Compliance Lessons from Cartel Enforcement
The goal of enforcement is to deter misconduct and promote compliance. That connection is not always clear. In the FCPA context, there is ongoing debate about the importance of prosecuting individuals for FCPA violations to deter corruption, and the impact that a corporate compliance defense would have on overall compliance efforts.
In an interesting article (here), Cartels, Compliance and What Practitioners Really Think About Enforcement, D. Daniel Sokol argues that the Justice Department’s Antitrust Cartel Enforcement and Leniency Program does not necessarily maximize deterrence and corporate compliance. Sokol’s analysis can be applied to FCPA enforcement and compliance programs.
Sokol claims that the Antitrust Division’s Leniency Program creates incentives for corporation violators to “regularly game the leniency program” to punish their competitors. Companies have strong incentives to settle rather than to litigate cases in which the legality of cartel conduct may be questionable.
In trying to maximize compliance, aggressive deterrence does not always lead to greater compliance. It is not easy for companies to embed effective compliance programs in sub-units of a corporation and to individual actors. This is even more challenging when dealing with global companies which have foreign operations. It is difficult to communicate to foreign units and employees the need for compliance in order to avoid prosecution in the United States.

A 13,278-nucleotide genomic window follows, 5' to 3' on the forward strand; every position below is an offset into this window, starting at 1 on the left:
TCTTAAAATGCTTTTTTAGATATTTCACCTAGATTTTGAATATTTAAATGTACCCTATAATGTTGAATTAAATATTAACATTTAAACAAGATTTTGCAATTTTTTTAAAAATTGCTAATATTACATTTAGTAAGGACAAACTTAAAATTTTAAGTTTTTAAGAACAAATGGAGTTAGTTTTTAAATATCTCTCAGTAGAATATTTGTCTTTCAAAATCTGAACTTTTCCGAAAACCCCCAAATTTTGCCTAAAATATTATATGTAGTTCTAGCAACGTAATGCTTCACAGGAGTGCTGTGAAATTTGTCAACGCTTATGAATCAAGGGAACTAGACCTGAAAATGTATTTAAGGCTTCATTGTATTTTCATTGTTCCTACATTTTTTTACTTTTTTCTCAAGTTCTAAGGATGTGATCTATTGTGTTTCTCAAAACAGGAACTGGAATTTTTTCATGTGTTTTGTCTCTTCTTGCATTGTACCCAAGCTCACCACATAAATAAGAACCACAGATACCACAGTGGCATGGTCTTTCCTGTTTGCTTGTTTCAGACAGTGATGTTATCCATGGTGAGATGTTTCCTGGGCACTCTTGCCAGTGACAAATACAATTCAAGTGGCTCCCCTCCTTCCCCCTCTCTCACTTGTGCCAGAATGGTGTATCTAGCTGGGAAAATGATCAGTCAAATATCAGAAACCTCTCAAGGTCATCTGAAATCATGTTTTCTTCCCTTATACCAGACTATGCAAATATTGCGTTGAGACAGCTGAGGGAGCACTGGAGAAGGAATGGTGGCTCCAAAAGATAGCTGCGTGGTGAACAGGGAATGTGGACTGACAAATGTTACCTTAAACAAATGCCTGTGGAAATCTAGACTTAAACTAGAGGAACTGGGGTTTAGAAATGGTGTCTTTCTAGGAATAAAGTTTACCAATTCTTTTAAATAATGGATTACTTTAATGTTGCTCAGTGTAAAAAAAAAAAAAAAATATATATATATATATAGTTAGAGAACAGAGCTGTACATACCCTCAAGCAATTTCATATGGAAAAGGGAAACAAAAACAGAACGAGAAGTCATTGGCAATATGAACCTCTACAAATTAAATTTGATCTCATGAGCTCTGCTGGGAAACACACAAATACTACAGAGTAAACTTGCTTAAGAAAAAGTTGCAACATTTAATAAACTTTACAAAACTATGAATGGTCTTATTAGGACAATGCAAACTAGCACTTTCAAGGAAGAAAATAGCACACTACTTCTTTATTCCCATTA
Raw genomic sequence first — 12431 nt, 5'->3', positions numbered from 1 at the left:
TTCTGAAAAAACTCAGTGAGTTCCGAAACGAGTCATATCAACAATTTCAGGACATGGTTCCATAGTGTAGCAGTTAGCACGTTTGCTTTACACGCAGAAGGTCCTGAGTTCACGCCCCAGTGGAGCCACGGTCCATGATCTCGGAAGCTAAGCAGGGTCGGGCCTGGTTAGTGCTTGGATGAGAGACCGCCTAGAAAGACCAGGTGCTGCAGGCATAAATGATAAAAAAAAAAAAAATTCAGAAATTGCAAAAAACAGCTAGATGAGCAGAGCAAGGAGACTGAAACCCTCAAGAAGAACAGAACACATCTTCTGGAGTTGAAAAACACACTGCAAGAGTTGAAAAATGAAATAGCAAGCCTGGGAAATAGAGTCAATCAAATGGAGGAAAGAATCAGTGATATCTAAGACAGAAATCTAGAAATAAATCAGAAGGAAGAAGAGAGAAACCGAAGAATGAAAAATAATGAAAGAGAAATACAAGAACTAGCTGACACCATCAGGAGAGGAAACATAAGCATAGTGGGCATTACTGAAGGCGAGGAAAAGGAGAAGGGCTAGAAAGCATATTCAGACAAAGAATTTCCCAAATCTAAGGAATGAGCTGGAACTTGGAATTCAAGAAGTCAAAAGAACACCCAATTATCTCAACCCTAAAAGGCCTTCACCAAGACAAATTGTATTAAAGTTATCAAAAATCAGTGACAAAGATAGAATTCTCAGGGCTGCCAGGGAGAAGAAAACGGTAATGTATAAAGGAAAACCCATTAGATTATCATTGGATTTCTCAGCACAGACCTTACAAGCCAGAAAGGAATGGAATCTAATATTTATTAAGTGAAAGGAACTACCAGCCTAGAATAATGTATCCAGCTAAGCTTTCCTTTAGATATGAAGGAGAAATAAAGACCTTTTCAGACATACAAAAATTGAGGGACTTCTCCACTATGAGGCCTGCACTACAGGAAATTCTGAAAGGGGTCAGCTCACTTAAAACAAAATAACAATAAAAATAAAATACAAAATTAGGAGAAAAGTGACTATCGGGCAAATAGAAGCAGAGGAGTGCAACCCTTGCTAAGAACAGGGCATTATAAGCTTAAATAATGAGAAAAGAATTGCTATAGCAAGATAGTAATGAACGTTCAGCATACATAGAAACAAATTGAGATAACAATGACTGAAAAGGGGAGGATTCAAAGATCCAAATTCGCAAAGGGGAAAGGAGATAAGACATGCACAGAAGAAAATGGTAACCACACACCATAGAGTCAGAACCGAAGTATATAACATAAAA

Interestingly, Sokol found that many companies rely on “paper” compliance programs which are ineffective. Compliance improves significantly with training programs which are conducted regularly and not through formulaic presentations.
The transformation of a paper compliance program to an effective compliance program depends on communicating compliance norms and trying to change behavior within the cultural context of the corporate unit. Sokol describes this as transforming behavioral norms so that compliance and ethical conduct become the behavioral norm inside the company.
In this context, the compliance requirements contained in the US Sentencing Guidelines are good on paper but need to be fleshed out. Somehow more detail needs to be prescribed and more guidance on how exactly compliance should be designed and implemented.
The implications of Sokol’s analysis for FCPA enforcement and compliance are three-fold:
(1) compliance requirements need to be enhanced and a new baseline of requirements should be established either through legislation, regulation or amendment to the Sentencing Guidelines;
(2) an adequate procedures compliance defense should be considered to increase incentives to implement compliance programs; and
(3) increased prosecution of individuals who violate the FCPA would increase deterrence and help to change compliance “norms” inside the company.